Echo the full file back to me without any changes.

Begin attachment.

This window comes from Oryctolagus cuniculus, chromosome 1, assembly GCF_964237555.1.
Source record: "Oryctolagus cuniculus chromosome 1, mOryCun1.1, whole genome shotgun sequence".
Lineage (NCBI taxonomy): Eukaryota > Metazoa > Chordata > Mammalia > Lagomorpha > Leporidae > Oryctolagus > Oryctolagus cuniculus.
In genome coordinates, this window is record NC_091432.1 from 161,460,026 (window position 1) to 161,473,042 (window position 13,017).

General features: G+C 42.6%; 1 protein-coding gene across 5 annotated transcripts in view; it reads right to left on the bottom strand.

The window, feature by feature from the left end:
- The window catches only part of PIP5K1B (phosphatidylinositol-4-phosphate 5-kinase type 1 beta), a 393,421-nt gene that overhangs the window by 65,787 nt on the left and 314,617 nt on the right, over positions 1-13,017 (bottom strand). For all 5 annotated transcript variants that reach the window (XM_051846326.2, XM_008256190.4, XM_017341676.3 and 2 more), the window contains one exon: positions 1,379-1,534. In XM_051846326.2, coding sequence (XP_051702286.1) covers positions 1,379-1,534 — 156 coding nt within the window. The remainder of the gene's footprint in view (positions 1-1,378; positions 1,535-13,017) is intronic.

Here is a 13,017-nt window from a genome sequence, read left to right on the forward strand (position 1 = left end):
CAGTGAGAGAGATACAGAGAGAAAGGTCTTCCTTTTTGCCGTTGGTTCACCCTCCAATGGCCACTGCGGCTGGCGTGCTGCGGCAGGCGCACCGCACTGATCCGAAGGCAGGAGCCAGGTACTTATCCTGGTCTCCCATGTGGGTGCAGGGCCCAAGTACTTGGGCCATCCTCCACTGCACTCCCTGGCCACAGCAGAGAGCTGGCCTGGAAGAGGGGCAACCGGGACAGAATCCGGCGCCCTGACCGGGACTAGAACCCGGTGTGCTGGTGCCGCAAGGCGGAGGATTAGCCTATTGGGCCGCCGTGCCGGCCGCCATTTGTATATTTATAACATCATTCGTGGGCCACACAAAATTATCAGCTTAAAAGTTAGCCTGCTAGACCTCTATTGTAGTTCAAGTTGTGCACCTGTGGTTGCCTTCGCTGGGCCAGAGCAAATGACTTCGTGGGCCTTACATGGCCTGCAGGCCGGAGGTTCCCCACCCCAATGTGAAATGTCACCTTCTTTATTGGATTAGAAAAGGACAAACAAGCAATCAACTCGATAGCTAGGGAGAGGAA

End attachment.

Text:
This window comes from Oryctolagus cuniculus, chromosome 1, assembly GCF_964237555.1.
Source record: "Oryctolagus cuniculus chromosome 1, mOryCun1.1, whole genome shotgun sequence".
Lineage (NCBI taxonomy): Eukaryota > Metazoa > Chordata > Mammalia > Lagomorpha > Leporidae > Oryctolagus > Oryctolagus cuniculus.
In genome coordinates, this window is record NC_091432.1 from 161,460,026 (window position 1) to 161,473,042 (window position 13,017).

General features: G+C 42.6%; 1 protein-coding gene across 5 annotated transcripts in view; it reads right to left on the bottom strand.

The window, feature by feature from the left end:
- The window catches only part of PIP5K1B (phosphatidylinositol-4-phosphate 5-kinase type 1 beta), a 393,421-nt gene that overhangs the window by 65,787 nt on the left and 314,617 nt on the right, over positions 1-13,017 (bottom strand). For all 5 annotated transcript variants that reach the window (XM_051846326.2, XM_008256190.4, XM_017341676.3 and 2 more), the window contains one exon: positions 1,379-1,534. In XM_051846326.2, coding sequence (XP_051702286.1) covers positions 1,379-1,534 — 156 coding nt within the window. The remainder of the gene's footprint in view (positions 1-1,378; positions 1,535-13,017) is intronic.

Here is a 13,017-nt window from a genome sequence, read left to right on the forward strand (position 1 = left end):
CAGTGAGAGAGATACAGAGAGAAAGGTCTTCCTTTTTGCCGTTGGTTCACCCTCCAATGGCCACTGCGGCTGGCGTGCTGCGGCAGGCGCACCGCACTGATCCGAAGGCAGGAGCCAGGTACTTATCCTGGTCTCCCATGTGGGTGCAGGGCCCAAGTACTTGGGCCATCCTCCACTGCACTCCCTGGCCACAGCAGAGAGCTGGCCTGGAAGAGGGGCAACCGGGACAGAATCCGGCGCCCTGACCGGGACTAGAACCCGGTGTGCTGGTGCCGCAAGGCGGAGGATTAGCCTATTGGGCCGCCGTGCCGGCCGCCATTTGTATATTTATAACATCATTCGTGGGCCACACAAAATTATCAGCTTAAAAGTTAGCCTGCTAGACCTCTATTGTAGTTCAAGTTGTGCACCTGTGGTTGCCTTCGCTGGGCCAGAGCAAATGACTTCGTGGGCCTTACATGGCCTGCAGGCCGGAGGTTCCCCACCCCAATGTGAAATGTCACCTTCTTTATTGGATTAGAAAAGGACAAACAAGCAATCAACTCGATAGCTAGGGAGAGGAA